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This Week in Green – Nov. 22, 2010

PA Blasts Mountaintop Mining

It’s an uphill battle, literally and figuratively, but the Environmental Protection Agency recently took a giant first step in possibly stemming the tide of mountaintop removal coal mining.

The EPA recommended repealing a permit for a huge project called Spruce 1 in West Virginia, the first time ever the agency has taken that step. The EPA based its decision on what portended to be the devastating environmental impact on the surrounding area.

Mountaintop mining involves the use of explosives to blast away mountaintops to reveal caches of coal and has long been a controversial practice of coal companies.

In addition to ravaging the beauty of the land, mountaintop mining has been shown to pollute drinking water. In Charleston, WV, water was found to be laced with arsenic, lead and barium, among other chemicals and heavy metals. The practice also increases flooding from deforestation, clogs and buries streams and creates toxic coal sludge.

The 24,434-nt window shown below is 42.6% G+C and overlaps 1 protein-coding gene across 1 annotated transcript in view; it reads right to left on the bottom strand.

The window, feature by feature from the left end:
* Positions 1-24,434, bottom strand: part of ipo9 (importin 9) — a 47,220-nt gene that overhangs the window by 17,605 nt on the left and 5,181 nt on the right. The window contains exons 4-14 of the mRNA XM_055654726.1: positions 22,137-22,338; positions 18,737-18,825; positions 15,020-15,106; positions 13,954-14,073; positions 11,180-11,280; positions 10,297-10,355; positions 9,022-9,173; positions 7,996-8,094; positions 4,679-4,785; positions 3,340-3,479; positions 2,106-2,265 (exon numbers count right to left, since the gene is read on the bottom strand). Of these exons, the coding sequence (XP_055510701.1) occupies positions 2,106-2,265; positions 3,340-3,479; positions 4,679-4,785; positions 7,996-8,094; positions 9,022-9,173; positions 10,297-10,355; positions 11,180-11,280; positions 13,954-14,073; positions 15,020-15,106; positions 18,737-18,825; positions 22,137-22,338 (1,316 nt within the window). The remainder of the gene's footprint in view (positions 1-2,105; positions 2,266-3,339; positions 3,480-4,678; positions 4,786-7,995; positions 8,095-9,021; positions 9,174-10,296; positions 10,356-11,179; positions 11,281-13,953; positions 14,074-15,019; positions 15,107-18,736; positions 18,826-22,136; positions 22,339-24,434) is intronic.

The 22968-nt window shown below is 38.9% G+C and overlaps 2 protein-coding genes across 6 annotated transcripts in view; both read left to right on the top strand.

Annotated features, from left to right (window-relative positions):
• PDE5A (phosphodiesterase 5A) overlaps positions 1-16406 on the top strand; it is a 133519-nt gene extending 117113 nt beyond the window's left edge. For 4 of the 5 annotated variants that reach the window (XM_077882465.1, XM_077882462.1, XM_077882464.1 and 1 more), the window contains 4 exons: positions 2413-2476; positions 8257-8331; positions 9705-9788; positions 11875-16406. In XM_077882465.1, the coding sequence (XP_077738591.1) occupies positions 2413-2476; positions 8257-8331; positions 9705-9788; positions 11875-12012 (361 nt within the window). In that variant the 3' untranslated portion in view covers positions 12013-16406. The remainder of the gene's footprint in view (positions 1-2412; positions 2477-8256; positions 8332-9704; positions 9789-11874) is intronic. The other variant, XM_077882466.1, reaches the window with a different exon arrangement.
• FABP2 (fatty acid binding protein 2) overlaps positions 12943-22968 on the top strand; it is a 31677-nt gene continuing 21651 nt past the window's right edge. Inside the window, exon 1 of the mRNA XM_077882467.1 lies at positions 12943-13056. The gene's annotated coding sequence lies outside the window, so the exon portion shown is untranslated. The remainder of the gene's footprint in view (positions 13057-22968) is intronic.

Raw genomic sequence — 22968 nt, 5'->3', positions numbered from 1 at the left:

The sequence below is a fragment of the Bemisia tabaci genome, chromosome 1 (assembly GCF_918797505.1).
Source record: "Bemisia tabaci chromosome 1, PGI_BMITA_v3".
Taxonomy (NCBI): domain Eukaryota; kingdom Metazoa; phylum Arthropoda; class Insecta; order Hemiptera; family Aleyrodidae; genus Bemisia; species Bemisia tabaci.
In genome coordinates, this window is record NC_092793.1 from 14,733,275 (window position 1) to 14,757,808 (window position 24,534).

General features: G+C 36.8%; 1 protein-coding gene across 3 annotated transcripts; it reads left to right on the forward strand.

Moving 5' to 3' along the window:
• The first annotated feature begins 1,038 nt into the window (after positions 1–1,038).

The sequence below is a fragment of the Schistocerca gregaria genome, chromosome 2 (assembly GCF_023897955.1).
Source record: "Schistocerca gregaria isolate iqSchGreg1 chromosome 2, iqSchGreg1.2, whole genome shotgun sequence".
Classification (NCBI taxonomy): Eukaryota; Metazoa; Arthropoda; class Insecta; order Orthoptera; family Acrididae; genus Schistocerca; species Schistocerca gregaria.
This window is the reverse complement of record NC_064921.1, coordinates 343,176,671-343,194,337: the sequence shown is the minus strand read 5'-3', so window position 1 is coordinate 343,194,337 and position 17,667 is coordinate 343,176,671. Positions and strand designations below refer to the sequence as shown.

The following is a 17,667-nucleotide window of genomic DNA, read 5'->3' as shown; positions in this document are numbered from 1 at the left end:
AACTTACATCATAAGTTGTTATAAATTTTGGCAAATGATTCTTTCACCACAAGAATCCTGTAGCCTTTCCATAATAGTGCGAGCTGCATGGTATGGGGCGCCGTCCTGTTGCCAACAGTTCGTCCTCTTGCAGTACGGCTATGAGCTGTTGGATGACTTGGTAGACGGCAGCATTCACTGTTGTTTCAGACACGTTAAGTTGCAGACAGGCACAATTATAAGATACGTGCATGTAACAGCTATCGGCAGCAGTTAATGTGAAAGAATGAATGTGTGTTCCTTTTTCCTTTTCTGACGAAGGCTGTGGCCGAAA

Specifically, the Spruce 1 mine project would have buried 7 miles of streams, wiped out thousands of acres of forests, and disrupted and uprooted many of the families in the region.

The EPA’s recommendation is not final and does not signify victory of any sort. Nor will it resolve the issue on Capitol Hill, where there are plenty of pro-coal Congresspeople on both sides of the aisle in the Senate and House.

But what it does signify is a pause in the mountaintop mining free-for-all, and an opportunity to review more thoroughly projects like Spruce 1 and their potentially devastating impact on the environment.

That impact is quantifiable and according to the latest study by the Sierra Club, the hidden costs of coal mining far outweigh its positive impact on the economy in Appalachia, where it does create jobs, tax revenue and reduced electricity costs.

“When all environmental and health externalities are accounted for,” the study said, “coal mining costs the residents of Appalachia more than $100 million annually – costs that are being paid by society and not by the coal producers who are making the profits.”

With mountaintop mining being among the most extreme and environmentally damaging forms of mining, it is worth the longest look.